Forget about timing the market —it’s time in the market that adds up.
– Warren Buffet said something along this line
If you’ve been trading financial or digital assets for a while, you know there’s no easy way to time the market. You’re likely to get in late, out early, or not invest at all.
This is where Dollar-cost Averaging (DCA) comes in.
DCA is a great approach for investments that are likely to grow over time but are likely to face price volatility and bearish cycles along the way.
What is Dollar-Cost Averaging?
Dollar-cost averaging is an investment strategy where an investor divides their total investment into smaller, often equal amounts to be invested over a specified amount of time. The scheduled purchase of assets eliminates the need to time the markets and reduces risks with one-time investments.
DCA also takes emotional buying or selling of assets off the table.
How Does Dollar-Cost Averaging Work?
Dollar-cost averaging involves deciding on the total amount you wish to invest and the asset you would like to invest in. The asset could be stocks, commodities, or crypto. The strategy works for different assets and markets. Once you have made your decision, instead of investing your entire investment capital at once on the asset, you invest it in smaller equal amounts over a specific length of time.
All markets go through cycles where the prices increase or decrease over time. In crypto, this happens more often and intensely than in traditional financial markets. Seeing up to 10% movement up or down in a 24 hr period is not uncommon.
Committing to dollar-cost averaging means, you will be buying during bear markets where asset prices have dropped, and other investors are selling. You would also be buying during the times when nothing seems to be happening at all and prices are just flat. You are more likely to acquire assets at lower prices than the investors who wait for the bottom but miss it because things move fast.
Here’s an Example of Buying Using Dollar-Cost Averaging
Let’s say you decided to invest $100 in Bitcoin every week between December 18, 2017 (near the peak) and January 25, 2021.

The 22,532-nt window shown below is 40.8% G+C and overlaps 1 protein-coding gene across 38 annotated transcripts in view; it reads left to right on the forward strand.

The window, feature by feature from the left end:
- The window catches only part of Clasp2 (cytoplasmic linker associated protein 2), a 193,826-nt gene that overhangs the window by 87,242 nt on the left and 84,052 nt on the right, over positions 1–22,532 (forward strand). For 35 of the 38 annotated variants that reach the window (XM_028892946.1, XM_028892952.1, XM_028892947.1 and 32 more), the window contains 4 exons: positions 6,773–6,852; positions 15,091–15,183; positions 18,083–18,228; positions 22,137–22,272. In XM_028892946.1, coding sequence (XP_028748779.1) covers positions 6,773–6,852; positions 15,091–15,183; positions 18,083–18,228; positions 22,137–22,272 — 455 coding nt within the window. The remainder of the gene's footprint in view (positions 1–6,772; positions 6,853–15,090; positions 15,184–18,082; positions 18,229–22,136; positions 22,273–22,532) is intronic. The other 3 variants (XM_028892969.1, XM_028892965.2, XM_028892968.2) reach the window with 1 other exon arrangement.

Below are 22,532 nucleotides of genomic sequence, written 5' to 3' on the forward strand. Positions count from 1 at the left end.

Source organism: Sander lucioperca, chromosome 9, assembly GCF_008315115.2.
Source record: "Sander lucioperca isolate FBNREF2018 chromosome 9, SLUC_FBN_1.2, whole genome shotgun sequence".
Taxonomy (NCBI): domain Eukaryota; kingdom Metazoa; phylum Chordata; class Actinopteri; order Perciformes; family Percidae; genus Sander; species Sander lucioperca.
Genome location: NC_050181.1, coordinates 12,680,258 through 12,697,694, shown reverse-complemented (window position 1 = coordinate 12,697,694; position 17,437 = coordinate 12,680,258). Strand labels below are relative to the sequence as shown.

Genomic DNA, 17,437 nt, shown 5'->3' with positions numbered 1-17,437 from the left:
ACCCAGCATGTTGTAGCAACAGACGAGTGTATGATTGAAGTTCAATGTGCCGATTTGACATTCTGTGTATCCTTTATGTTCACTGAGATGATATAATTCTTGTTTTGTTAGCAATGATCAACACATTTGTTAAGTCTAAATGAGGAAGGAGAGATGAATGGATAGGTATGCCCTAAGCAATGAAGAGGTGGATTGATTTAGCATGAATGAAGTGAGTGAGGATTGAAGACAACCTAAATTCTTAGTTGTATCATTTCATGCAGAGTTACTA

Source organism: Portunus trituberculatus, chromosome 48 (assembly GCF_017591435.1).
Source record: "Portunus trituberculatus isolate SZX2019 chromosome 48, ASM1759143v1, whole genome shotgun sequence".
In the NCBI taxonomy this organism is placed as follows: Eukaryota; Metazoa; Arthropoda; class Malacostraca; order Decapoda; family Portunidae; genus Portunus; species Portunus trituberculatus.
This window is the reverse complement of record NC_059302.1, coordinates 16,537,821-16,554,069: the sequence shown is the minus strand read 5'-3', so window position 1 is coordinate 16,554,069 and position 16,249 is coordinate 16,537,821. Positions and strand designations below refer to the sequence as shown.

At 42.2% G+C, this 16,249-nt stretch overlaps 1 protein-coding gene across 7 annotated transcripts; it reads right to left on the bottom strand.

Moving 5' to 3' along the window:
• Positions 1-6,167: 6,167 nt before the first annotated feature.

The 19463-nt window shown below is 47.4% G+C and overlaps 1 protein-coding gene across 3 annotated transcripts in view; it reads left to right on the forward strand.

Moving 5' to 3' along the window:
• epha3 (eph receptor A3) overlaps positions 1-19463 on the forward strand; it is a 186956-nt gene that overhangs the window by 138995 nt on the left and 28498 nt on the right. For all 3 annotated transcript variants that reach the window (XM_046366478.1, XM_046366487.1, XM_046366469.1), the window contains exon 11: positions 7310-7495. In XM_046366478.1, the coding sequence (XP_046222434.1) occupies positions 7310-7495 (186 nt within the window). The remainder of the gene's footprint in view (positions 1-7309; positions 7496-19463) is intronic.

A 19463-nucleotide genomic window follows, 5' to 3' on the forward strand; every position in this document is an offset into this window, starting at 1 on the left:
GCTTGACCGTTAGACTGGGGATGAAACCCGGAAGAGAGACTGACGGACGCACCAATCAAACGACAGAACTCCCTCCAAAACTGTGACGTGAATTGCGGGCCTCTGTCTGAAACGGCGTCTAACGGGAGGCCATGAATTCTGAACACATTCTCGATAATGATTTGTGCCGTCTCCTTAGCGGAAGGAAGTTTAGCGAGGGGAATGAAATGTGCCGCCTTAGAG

Using DCA, you’d have invested a total of $16,300, and your portfolio would be worth approximately $65,000.
A return on investment of 299% by January 25, 2021.
Had you decided to take that same amount ($16,300) and make a lump sum investment on December 18, 2017, the ROI during the same timeframe would have been 113%.
However, this is not always the case and depends upon the date and price you would have made your lump-sum investment. Investing a lump sum during a market downturn will create a better return, but as we said earlier, timing the market is really difficult to do, so DCA provides a better alternative for most novice to intermediate investors.
How often does DCA outperform lump-sum investing?
Often but not always.
A number of studies of DCA (investing in the stock market not crypto so take with a grain of salt) suggest that lump sum investing outperforms DCA 60 to 70% of the time. There’s less of history in crypto investing to look back at, yet investing in Bitcoin appears to mirror these results.
Cryptocurrencies are much more volatile assets than traditional stocks. Because of this, a DCA strategy works to flatten out the extreme highs and lows and sudden price movements.
As the Charles Schwab study shows, DCA usually lands you returns in the middle of the spectrum between perfect market timing and bad timing. So if you have no idea about the timing, or importantly, don’t want to stress over it. You can opt to take the middle returns and stick to a simple and consistent plan.
DCA takes the investment timing decision out of your hands so that you don’t have to worry about it or overthink it.
And most importantly of all, DCA prevents you from making bad decisions like not investing during market downturns because you’re listening to fake news and mis-information and FUD is being spread across the crypto-verse.
Not only will you sleeping peacefully, you can actually look forward to market downturns and see them as an opportunity to pick up more assets at lower cost.
Dollar-Cost Averaging Out
No one ever went broke by taking some profits off the table.
DCA is usually associated with buying into the market, but the principal can also sell out positions.
This is more often referred to as “Scaling Out” of a position or trade. Like DCA buying, Scaling Out doesn’t necessarily provide the absolute highest returns, instead it’s a worry-free way to get out of a trade or reduce a position over time.
Very few people ever buy the bottom or sell the top of the market.
Who Should Use Dollar-Cost Averaging?
Dollar-cost averaging is ideally suited for investors who want to see success over the long term and not get too stressed out along the way.
This strategy is ideal for beginners since it’s not complicated or demanding. There is no sitting around glued to screens, reading charts, and evaluating other investment tools, waiting for what might or might not be the perfect time to sell or buy an asset.